Retro-Garage, Proto-Punk, Rock-Boogie, Glam-Rock, Alternative Hip-Hop ?
May 5, 2002 8:05 PM   Subscribe

Retro-Garage, Proto-Punk, Rock-Boogie, Glam-Rock, Alternative Hip-Hop ? From the NY Times [reg req] review of the third annual Coachella Art and Music Festival in Indio, California "...with music slightly further out on the cutting edge than predecessors like Lollapalooza and the Woodstocks of the 90's." Is so much "new" stuff really going on, or is this just reviewer's fever?
posted by Voyageman (10 comments total)
"and the Woodstocks of the 90's"

hahaha! funny as hell.
posted by jcterminal at 9:10 PM on May 5, 2002

Chemical Brothers? Oasis? Bjork? Foo Fighters? The Prodigy? Where exactly is this "cutting edge" of which the author speaks? (Not to put down said artists, but these are established names with established sounds, not up-and-comers or bands taking their sound in different directions.)

All in all, Coachella sounds mostly like a bigger version of Lollapalooza circa 1991-93. Which is by no means a bad thing, but if you're looking for actual newness, you'd best be looking somewhere else.
posted by monosyllabic at 9:16 PM on May 5, 2002

sounds like the unlimited sunshine tour! modest mouse, the flaming lips, de la soul, and cake :)
posted by kliuless at 6:09 AM on May 6, 2002

I was there for both days, and there were some great acts, albeit not the most cutting-edge.

You have to look a little further down the artist list to find the gems. Blonde Redhead, Folk Implosion, and Belle and Sebastian are college radio staples, and there were some newer interesting bands like Zero 7, Herbert, Elbow, and the Vines.
posted by waxpancake at 7:00 AM on May 6, 2002

Slightly more cutting edge than most over-priced rock festivals, but with enough acts like Queens of the Stone Age and the Mars Volta, I'd have gone to see if it were more conveniently located. The reviewer seams a little over zealous in describing just how amazing everything is. Unfortunately, I have a feeling that this may soon fall into the commercialized stagnation that has been the downfall of so many other rock events.
posted by ddmmyyyy at 7:41 AM on May 6, 2002

I was there both days, and no, this is not a case of reviewer's fever. Sure, there were big names to draw a crowd, but I'm sorry - when was the last time you saw the boundaries pushed in so many different directions? We're not trying to hear P.Diddy and Sting, we're coming strong with Mos Def and Black Jack Johnson. Never heard of 'em? You will. And is there anything remotely mainstream about The (International) Noise Conspiracy? Check the manifesto inside their liner notes.

I saw the line-up, and drove 8 hours from SF just to catch the Rock Steady Crew warm up for Cut Chemist, after I saw him catch a wreck with Jurassic 5ive the night before. Okay, if you want the alt.It band, make sure to pick up the Strokes album (it was pretty much played note for note in their set), and it's not like you'd honestly expect the Foo to come with the new sound, but it's not about Discovery with them, it's about good old-fashioned, air-guitar in your bedroom Rock.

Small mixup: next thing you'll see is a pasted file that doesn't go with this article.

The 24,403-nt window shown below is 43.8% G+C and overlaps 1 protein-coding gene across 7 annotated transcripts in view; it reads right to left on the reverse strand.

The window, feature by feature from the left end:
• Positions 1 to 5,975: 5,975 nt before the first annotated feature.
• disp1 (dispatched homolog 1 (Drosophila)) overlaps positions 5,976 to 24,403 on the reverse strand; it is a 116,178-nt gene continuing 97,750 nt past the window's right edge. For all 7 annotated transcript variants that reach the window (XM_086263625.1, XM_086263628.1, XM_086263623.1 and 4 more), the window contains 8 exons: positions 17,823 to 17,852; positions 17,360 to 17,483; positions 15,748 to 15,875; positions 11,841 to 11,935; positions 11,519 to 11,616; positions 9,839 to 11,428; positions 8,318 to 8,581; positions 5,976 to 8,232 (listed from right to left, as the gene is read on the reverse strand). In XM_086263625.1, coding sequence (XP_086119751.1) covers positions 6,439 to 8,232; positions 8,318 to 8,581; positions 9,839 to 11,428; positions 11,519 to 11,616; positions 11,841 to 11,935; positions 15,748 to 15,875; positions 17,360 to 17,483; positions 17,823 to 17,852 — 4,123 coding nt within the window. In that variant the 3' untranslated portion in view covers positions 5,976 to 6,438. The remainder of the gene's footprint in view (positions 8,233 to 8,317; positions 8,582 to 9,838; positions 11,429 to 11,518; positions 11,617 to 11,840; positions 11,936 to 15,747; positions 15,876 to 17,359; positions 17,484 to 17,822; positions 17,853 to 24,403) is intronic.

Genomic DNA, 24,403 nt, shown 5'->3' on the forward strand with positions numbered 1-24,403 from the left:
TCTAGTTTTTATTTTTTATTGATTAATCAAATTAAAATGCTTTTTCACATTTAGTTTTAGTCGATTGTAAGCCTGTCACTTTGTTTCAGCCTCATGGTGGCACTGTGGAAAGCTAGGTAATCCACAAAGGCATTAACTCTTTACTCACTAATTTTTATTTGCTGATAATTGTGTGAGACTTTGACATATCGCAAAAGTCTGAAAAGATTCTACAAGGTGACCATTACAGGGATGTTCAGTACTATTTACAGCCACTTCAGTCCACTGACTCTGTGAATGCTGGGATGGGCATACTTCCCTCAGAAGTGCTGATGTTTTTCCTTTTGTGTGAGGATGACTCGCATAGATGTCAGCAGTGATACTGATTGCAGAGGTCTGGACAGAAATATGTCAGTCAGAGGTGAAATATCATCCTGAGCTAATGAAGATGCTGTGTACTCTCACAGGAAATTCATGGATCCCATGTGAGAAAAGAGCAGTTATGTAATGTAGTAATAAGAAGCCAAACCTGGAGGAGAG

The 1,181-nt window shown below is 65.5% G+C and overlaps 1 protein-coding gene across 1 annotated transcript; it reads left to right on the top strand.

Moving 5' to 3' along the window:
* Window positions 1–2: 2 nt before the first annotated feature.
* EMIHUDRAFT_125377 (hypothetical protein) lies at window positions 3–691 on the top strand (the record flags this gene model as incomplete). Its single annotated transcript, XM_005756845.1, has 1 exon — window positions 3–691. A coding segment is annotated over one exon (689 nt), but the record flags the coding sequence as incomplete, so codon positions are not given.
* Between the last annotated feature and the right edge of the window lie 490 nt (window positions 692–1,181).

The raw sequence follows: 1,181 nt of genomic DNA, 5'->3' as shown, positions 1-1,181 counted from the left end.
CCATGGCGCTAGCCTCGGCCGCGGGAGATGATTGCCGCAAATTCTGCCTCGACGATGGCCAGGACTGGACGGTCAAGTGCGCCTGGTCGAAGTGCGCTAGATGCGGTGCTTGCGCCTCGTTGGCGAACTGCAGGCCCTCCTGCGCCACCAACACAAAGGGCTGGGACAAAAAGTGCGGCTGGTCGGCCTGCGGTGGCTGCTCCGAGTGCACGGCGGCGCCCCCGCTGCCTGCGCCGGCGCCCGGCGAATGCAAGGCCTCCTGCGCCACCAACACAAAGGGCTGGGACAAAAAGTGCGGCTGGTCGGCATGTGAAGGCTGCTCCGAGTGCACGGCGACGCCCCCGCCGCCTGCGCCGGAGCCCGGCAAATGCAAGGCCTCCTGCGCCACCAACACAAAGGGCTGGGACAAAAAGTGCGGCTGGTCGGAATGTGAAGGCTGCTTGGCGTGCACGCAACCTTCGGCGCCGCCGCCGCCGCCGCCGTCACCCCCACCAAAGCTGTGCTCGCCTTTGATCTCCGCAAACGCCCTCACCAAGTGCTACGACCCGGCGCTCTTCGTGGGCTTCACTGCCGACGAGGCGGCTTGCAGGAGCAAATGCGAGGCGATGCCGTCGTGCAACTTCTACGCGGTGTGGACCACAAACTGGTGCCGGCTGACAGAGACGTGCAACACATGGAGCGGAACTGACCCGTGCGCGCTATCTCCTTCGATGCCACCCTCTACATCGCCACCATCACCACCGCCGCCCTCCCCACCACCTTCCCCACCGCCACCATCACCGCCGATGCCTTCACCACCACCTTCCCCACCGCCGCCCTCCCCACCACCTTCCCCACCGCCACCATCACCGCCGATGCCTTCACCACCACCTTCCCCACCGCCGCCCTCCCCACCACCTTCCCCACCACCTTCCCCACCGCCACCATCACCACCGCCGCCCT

This is about as reliable as it comes for a good festival with plenty of surprises, and isn't that what you came here for? Oh, that's right - I forgot. You weren't there...
posted by birddog at 9:49 AM on May 6, 2002

I was at Coachella last year and it was absolutely amazing. I sincerely doubt the reviewer is over-stepping anything in his praise of the event. Though they took the ridiculous step of confiscating all lighters they could find at the front gate (I somehow got through with mine...making me a very popular person throughout the day and evening) but made no effort to stop anyone from smoking anything, they do run a near perfect show there. I'm not sure I could've handled two whole days of it (which is why I didn't go this year...well, that and I wasn't as fond of the lineup), but all in all, Coachella beats out even the first Lollapalooza.
posted by xochi at 9:59 AM on May 6, 2002

Why does the author keep putting "the" infront of just about every band name. It's not "the Jurassic 5", it's Jurassic 5. He/She did the same thing with Prodigy, Cut Chemist, and Mos Def...

Speaking of which, how many fucking bands in Mos Def in?
posted by SweetJesus at 3:25 PM on May 6, 2002

I also attended Coachella last year (unfortunately I couldn't make the trip down to Palm springs this year), and it was an amazing event. I say this having seen more than a few festival shows -- from the very first Lollapalooza in 1991 to Moby's Area:One in 2001. I've also attended a number of other outdoor festival events like Burning Man, and weekend-long psytrance events like those of GoaGil's

For a large-scale commercial event, Coachella is pretty darn tight. At last year's show Mos Def (hip-hop) and Roni Size (drum'n'bass) were two of the most powerful acts I saw perform, and I didn't even initially plan to see either of them. I think that's the great thing about these types of large-scale festival shows, you will get a chance to see bands you might not otherwise buy a ticket for. I was also impressed to see some cool interactive art projects mingled between tents on the grounds at the Empire Polo Field (where Coachella is held). It's certainly not Burning Man, but there were some neat projects. Finally, the desert location makes a dramatic setting. There are mountains and palm trees in the background and the night sky looks amazing.
posted by popvulture at 3:34 PM on May 6, 2002

Sweet Jesus: Actually, it is "The Prodigy". But I see your point-- Old music "naming" habits die hard.
posted by Down10 at 4:42 PM on May 6, 2002

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